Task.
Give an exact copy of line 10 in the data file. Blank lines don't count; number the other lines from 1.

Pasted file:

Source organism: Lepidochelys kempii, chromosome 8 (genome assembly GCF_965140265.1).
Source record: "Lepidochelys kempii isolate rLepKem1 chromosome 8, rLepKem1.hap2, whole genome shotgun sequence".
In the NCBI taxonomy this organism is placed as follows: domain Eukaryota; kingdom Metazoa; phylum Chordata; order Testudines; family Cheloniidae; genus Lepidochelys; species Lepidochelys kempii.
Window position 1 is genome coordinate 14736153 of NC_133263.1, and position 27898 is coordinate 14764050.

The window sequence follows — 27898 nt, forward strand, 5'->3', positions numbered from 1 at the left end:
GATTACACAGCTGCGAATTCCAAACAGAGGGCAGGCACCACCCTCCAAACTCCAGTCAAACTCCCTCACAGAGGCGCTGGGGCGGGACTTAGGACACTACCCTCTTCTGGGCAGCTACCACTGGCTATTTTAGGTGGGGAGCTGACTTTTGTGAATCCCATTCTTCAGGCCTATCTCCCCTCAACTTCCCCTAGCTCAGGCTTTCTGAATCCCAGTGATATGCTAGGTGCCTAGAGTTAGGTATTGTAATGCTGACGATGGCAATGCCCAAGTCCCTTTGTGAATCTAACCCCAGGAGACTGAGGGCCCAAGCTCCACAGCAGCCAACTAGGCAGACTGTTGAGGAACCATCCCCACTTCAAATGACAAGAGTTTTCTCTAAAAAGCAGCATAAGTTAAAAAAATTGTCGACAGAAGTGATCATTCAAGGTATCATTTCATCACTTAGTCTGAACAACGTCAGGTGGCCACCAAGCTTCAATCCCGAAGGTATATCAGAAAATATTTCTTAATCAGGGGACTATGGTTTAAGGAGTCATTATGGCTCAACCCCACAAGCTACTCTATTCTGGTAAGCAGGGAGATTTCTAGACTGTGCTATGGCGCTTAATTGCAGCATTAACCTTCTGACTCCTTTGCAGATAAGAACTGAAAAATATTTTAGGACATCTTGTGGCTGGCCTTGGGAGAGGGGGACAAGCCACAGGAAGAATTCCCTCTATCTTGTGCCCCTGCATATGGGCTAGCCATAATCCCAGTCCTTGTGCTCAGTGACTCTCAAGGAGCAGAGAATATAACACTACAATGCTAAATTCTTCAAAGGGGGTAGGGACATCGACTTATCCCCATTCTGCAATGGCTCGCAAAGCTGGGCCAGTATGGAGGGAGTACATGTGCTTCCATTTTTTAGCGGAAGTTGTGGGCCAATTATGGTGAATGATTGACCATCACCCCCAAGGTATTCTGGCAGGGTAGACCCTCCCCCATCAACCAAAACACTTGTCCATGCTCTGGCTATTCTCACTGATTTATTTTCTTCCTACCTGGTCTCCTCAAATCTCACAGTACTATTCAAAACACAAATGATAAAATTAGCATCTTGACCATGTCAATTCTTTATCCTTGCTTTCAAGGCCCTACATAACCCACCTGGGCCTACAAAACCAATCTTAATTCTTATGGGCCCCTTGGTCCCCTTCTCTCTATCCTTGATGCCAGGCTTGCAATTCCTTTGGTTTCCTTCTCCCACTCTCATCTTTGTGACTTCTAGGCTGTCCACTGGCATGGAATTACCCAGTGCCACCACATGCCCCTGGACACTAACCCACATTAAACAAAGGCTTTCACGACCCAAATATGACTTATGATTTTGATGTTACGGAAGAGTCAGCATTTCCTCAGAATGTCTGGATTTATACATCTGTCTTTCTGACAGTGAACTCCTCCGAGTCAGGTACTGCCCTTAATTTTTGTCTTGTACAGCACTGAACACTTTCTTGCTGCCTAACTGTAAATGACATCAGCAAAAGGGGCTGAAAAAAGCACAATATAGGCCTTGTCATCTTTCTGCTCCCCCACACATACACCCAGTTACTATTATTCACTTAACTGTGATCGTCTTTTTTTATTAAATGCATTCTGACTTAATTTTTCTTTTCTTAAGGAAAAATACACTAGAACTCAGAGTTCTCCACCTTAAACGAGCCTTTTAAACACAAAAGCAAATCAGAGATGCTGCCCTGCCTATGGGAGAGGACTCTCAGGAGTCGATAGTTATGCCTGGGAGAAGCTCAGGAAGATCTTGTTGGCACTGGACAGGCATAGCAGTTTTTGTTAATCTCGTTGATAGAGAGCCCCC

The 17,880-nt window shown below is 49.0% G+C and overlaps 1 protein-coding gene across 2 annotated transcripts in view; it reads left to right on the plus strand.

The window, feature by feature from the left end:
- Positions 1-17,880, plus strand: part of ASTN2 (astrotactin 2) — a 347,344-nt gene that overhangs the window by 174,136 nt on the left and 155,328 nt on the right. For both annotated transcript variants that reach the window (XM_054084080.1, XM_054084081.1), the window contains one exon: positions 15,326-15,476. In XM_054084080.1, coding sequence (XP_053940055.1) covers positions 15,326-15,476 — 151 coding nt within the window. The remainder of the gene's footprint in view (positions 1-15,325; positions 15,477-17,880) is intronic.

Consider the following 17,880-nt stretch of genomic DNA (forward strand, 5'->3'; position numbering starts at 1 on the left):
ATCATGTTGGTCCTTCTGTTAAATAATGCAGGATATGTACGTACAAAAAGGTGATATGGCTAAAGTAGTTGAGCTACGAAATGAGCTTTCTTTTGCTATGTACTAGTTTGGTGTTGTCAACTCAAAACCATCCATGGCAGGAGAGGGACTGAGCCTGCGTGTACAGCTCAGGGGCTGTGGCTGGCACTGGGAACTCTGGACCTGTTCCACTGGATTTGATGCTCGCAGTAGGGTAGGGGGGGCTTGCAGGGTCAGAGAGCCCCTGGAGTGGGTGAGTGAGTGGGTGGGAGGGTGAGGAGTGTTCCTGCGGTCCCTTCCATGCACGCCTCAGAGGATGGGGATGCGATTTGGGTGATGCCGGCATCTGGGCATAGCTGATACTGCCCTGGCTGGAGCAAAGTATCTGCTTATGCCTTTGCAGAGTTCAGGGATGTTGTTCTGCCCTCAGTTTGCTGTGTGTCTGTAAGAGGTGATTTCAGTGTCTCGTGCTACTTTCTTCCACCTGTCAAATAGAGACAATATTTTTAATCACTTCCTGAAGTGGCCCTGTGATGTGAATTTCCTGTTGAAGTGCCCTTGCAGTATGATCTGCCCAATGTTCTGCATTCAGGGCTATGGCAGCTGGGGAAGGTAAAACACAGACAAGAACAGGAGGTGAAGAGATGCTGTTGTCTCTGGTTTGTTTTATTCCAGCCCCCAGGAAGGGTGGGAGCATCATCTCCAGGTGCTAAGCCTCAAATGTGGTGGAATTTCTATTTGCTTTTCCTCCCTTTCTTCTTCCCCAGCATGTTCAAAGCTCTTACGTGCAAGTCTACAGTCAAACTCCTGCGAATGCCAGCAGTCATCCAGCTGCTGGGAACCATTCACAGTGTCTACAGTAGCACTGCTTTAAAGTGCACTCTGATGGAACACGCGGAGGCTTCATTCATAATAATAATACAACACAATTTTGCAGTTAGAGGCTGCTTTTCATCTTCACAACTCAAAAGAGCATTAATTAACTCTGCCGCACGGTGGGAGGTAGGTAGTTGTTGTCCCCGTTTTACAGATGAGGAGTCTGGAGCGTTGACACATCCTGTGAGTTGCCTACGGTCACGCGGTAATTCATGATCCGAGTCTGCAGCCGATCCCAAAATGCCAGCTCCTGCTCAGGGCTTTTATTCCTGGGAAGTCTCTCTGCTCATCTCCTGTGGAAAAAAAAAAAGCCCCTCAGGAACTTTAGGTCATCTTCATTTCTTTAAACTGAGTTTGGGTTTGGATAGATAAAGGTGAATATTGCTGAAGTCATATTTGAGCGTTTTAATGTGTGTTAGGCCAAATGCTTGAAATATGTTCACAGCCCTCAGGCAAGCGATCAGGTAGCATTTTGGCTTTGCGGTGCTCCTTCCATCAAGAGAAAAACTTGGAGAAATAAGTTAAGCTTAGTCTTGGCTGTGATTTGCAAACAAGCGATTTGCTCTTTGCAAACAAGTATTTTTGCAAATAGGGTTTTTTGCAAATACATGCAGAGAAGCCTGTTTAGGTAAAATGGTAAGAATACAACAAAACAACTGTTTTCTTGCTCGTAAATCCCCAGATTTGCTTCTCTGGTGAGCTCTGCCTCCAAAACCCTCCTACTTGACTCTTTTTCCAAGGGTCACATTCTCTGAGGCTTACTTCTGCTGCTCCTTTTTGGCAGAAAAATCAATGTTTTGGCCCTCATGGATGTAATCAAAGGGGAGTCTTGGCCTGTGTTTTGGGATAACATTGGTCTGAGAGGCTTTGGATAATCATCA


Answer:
Consider the following 17,880-nt stretch of genomic DNA (forward strand, 5'->3'; position numbering starts at 1 on the left):